On my shrimping expedition to Morecambe Bay it seemed quite natural that the ingredients available there - bass, shrimps, cockles and samphire (or "samphi", as they call it up North) - should be combined in a dish all of their own. This is what British cooking is all about, not just reviving the classics but also marrying together local ingredients.
Although samphire isn't in season at the moment, you could easily substitute it with baby leeks. The brown shrimps can be eaten whole, as their shells are soft; or, if you prefer, you can buy them peeled. They are the same species as the crevettes gris that you will find on French plateaux de fruits de mer.
4 sea bass fillet portions, each weighing 150-160g, skin on, scaled and boned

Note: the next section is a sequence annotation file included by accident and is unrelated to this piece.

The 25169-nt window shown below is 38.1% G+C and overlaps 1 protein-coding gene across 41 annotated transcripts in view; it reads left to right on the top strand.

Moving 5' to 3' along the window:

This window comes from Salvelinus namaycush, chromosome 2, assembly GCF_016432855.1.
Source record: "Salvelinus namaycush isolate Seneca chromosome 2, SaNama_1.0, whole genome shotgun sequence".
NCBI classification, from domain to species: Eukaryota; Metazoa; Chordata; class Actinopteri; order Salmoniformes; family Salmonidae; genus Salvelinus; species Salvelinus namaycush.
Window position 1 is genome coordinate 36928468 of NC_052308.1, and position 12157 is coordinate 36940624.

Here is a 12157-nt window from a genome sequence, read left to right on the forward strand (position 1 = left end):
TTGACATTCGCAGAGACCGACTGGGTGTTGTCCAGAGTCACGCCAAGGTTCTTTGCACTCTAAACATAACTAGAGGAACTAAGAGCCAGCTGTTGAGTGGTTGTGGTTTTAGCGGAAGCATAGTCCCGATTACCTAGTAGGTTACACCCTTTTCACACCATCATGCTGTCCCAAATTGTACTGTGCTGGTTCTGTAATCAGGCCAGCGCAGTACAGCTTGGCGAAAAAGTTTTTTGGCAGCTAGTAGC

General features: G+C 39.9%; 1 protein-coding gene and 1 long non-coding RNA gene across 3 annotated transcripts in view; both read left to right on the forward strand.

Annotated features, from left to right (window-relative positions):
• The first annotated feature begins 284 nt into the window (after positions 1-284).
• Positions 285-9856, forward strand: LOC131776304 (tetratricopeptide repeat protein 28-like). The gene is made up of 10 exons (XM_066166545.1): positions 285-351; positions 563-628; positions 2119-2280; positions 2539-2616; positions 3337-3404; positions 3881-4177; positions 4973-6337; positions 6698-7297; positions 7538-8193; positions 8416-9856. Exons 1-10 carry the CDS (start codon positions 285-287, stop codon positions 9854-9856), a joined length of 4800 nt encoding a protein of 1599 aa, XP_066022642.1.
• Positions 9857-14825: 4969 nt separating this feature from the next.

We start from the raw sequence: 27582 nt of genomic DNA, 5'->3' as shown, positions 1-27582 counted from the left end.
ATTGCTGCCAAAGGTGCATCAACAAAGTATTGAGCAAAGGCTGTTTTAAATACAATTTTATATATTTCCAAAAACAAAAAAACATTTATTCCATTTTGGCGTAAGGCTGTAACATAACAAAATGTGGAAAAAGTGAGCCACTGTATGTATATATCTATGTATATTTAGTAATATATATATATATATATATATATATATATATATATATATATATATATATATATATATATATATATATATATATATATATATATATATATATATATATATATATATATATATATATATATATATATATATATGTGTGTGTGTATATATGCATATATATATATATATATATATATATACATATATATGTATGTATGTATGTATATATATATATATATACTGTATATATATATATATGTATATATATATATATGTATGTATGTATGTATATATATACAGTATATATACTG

A good knob of butter
3tbsp dry white wine
100g samphire, woody stalks trimmed, or chopped baby leeks
60g cooked shrimps, peeled or whole
Salt and freshly ground white pepper
Cockles tend to contain a lot of grit in their ribbed shells, so immerse them in a bowl of cold water for 30 minutes and agitate them every so often with your hands to dislodge it. Then rinse under cold running water for 10 minutes and drain.
Pre-heat the oven to 200C/gas 6. Season the sea bass fillets, then put them in an ovenproof dish and rub each fillet with butter. Cover with greaseproof paper and cook in the oven for 15 minutes.
Meanwhile, put the white wine in a saucepan with the cockles and samphire (or baby leeks), season, cover and cook on a medium heat for 2-3 minutes, or until the cockles are all opened.
Add the shrimps and any cooking liquid from the sea bass and stir well.
To serve, put the sea bass fillets on warmed serving plates and spoon the cockles, shrimps and samphire over, with the cooking liquid.Reuse content